pudding

(redirected from puddingy)
Also found in: Dictionary, Thesaurus.

pudding.

Early writers on cookery class puddings and dumplings together. The earliest puddings were boiled in a bag or cloth. Later they were placed in a buttered bowl, covered with a cloth, and steamed. The baked or chilled puddings evolved even later. Puddings are classed as those served with meat, such as Yorkshire pudding (batter baked under the meat or in the drippings), or which form the meat course, such as Sussex pudding (a large dumpling filled with meat instead of fruit), and those served as a sweet or dessert, such as almond, cabinet, and suet puddings, plum or Christmas pudding, and Indian pudding, as well as puddings made with milk, eggs, rice, sago, tapioca, arrowroot, cornstarch, bread crumbs, and fruit. Custards are included by some writers, and jellied fruits by others. An early use of the word, as in black pudding or white pudding, referred to forms of sausagesausage,
food consisting of finely chopped meat mixed with seasonings and, often, other ingredients, all encased in a thin membrane. Although sausages were made by the ancient Greeks and Romans, they were usually plain and unspiced; in the Middle Ages people began to use the
..... Click the link for more information.
.
References in periodicals archive ?
Chris Wallace-Crabbe, however, finds "something a little puddingy" in David Malouf's latest collection, and attributes it to the number of public talks a successful writer is forced into in this world of "marketing product." Becoming a national treasure can confer a certain ponderous substance, I suppose, but more probably it has helped move Malouf's recent writing toward essays, stories, and sketches and away from extended novels.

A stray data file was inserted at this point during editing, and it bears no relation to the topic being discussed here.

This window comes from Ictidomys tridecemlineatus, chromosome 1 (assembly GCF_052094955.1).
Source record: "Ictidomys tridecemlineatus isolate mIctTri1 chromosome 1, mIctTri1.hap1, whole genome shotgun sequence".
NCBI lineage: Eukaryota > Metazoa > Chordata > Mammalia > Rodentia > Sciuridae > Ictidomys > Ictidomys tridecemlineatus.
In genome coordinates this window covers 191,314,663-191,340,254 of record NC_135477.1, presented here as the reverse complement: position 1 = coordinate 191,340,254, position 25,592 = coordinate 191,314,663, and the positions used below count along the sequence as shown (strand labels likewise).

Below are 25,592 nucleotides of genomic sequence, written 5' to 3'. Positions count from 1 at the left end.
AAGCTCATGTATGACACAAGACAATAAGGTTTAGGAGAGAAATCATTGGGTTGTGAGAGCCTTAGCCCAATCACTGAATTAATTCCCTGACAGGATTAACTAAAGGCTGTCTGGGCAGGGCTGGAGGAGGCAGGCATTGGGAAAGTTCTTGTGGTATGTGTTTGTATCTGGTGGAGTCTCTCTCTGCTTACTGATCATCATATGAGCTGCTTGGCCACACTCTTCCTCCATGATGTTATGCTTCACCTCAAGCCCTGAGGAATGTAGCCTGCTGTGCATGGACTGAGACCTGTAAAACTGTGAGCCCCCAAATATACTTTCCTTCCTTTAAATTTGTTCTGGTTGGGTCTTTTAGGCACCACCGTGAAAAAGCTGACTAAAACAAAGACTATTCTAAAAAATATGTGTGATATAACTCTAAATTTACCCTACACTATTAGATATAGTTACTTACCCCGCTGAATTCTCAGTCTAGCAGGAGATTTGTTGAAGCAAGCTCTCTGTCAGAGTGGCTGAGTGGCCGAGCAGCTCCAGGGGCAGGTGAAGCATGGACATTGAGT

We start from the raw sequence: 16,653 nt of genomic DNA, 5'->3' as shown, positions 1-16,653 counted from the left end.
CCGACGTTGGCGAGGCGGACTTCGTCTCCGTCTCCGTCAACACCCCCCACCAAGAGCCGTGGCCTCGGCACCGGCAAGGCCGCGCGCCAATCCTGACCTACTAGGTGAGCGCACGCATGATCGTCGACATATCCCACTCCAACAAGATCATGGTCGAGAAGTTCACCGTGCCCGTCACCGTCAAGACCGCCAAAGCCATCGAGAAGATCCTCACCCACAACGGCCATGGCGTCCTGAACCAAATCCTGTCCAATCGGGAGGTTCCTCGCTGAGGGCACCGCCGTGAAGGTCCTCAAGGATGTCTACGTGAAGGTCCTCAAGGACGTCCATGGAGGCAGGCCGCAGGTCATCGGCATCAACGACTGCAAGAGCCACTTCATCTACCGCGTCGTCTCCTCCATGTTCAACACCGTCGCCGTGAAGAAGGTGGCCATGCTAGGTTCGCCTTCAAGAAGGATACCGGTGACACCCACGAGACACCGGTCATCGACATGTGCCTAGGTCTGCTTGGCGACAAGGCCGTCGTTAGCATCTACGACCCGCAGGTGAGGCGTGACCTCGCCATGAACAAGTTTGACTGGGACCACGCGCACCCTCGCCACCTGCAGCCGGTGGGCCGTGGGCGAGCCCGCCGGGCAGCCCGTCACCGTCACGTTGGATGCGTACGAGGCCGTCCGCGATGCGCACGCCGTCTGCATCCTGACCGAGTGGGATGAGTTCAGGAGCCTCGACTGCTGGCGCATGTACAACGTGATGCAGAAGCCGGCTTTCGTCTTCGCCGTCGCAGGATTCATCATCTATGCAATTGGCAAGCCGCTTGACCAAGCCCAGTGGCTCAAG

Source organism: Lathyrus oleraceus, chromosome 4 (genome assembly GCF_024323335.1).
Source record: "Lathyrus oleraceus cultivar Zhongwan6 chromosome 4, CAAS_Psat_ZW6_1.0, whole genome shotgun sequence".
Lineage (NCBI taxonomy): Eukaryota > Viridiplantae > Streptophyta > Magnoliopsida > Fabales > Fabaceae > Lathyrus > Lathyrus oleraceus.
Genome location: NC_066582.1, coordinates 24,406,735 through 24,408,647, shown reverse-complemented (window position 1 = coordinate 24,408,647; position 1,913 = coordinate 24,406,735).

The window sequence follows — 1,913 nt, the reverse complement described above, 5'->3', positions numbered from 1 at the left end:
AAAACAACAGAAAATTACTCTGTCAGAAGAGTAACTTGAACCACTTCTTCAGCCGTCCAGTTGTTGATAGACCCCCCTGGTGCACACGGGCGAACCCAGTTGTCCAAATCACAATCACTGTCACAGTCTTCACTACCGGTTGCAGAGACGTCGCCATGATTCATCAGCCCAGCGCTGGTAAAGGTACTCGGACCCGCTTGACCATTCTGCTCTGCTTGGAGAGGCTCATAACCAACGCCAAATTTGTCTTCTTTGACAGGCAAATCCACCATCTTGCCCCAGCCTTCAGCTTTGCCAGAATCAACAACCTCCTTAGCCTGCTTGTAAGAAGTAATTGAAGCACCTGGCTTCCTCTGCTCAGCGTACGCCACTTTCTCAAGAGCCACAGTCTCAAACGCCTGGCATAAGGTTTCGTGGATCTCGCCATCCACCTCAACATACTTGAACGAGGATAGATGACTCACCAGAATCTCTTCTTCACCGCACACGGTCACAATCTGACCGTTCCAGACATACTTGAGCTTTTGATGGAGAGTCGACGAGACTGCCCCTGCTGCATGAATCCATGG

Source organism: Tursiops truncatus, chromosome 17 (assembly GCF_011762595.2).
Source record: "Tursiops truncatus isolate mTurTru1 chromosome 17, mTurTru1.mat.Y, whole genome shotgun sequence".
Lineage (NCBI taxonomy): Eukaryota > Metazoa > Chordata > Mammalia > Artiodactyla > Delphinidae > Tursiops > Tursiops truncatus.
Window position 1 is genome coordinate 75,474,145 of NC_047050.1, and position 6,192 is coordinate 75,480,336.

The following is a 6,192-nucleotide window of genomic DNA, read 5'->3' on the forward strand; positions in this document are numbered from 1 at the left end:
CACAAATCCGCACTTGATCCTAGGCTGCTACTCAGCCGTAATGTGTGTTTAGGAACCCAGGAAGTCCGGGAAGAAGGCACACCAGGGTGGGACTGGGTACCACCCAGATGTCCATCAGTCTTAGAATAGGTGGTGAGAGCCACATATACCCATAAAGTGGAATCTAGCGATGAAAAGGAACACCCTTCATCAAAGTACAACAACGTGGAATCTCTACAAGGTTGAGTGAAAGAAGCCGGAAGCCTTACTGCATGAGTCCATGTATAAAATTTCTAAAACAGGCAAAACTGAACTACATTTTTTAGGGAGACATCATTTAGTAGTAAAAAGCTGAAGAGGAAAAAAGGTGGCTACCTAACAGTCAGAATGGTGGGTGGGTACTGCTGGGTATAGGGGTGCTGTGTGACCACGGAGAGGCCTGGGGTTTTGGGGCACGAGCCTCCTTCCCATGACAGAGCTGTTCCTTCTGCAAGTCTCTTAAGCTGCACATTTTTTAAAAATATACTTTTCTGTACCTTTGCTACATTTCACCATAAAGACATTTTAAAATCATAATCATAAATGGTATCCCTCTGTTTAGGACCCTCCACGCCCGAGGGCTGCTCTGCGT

Venue: The Lane, Liverpool Tel: 0151 728 Website: www._thelaundry Service: Really home from home Value: Very good Disabled access: My butternut squash was piled high with risotto which, tasted in isolation, was a bit rice puddingy.
The ground was a bit too puddingy for him at Plumpton - he's much better on good ground, so the more it dries out the better for him.
Living in an Islington flat in a 1950 London still feeling the pinch of wartime rationing, she chars for more affluent families, drops by on invalid neighbours, invites lonely souls over for dinner and fusses around her own family, garage mechanic husband Stan (a never better Phil Davis) who works for his brother Frank (Adrian Scarborough), brash haberdashery assistant son Sid (Daniel Mays) and puddingy shy factory worker daughter Ethel (Alex Kelly).
If, like me, you are still haunted by inferior versions of traditional puddingy things served up at school dinner many years ago, it's time for a rethink.
On my puddingy soil, I swear by grit, too, and nowadays never plant anything without a good double handful of horticultural grit in the planting mix.
Husband kindly described it as 'puddingy', but in reality it had a most unpleasant wet texture, like something you might dredge up from the bottom of a lake.